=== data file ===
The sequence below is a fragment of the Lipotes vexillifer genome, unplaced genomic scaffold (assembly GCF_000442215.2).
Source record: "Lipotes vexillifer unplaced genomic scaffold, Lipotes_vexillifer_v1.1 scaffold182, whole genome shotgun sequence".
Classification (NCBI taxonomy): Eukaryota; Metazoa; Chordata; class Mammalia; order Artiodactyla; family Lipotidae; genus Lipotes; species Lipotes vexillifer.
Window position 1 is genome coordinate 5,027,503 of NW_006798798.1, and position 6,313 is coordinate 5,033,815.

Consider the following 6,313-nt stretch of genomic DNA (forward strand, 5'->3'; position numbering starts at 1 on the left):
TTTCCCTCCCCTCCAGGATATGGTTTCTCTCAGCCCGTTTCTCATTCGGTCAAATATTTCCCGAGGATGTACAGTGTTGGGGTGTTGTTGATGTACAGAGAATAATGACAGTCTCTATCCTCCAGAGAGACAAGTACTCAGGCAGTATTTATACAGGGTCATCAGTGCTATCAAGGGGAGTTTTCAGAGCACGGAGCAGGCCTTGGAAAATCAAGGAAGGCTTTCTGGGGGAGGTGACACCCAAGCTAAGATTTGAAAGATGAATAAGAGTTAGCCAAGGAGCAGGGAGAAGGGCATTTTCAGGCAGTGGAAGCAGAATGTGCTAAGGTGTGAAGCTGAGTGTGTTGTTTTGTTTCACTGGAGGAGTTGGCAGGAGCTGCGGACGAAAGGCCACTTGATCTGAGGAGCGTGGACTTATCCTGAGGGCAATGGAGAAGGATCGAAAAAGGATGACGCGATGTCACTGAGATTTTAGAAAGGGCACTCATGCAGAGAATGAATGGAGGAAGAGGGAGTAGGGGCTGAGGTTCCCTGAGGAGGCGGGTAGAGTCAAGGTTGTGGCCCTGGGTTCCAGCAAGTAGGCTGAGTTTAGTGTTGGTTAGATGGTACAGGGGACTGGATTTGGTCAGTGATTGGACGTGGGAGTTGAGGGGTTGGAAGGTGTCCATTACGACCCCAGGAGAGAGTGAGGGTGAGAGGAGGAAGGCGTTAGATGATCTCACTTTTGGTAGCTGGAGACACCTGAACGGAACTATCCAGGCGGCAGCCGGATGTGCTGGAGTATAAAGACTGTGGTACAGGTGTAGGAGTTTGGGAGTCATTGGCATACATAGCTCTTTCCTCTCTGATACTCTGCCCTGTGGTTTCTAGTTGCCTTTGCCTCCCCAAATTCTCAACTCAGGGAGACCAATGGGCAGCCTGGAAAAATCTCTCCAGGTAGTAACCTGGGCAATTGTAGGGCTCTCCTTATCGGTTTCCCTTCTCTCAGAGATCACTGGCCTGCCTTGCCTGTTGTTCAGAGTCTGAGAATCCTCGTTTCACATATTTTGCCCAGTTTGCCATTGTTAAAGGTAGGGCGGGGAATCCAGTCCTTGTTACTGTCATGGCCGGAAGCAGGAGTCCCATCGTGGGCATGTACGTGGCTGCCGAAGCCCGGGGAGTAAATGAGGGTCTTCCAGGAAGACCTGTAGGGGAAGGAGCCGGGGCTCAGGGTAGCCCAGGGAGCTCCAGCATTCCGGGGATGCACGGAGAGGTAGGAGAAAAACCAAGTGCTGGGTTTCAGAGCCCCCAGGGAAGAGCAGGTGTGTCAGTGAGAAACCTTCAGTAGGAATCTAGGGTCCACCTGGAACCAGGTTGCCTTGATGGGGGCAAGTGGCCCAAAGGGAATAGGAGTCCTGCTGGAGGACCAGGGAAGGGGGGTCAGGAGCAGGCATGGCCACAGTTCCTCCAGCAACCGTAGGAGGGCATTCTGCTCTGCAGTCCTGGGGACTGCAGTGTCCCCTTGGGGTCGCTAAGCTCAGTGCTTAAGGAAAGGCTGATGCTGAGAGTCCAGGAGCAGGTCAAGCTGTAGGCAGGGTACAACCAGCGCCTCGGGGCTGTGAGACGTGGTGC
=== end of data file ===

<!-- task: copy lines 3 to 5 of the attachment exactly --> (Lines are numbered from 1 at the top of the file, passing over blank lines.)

Classification (NCBI taxonomy): Eukaryota; Metazoa; Chordata; class Mammalia; order Artiodactyla; family Lipotidae; genus Lipotes; species Lipotes vexillifer.
Window position 1 is genome coordinate 5,027,503 of NW_006798798.1, and position 6,313 is coordinate 5,033,815.

Consider the following 6,313-nt stretch of genomic DNA (forward strand, 5'->3'; position numbering starts at 1 on the left):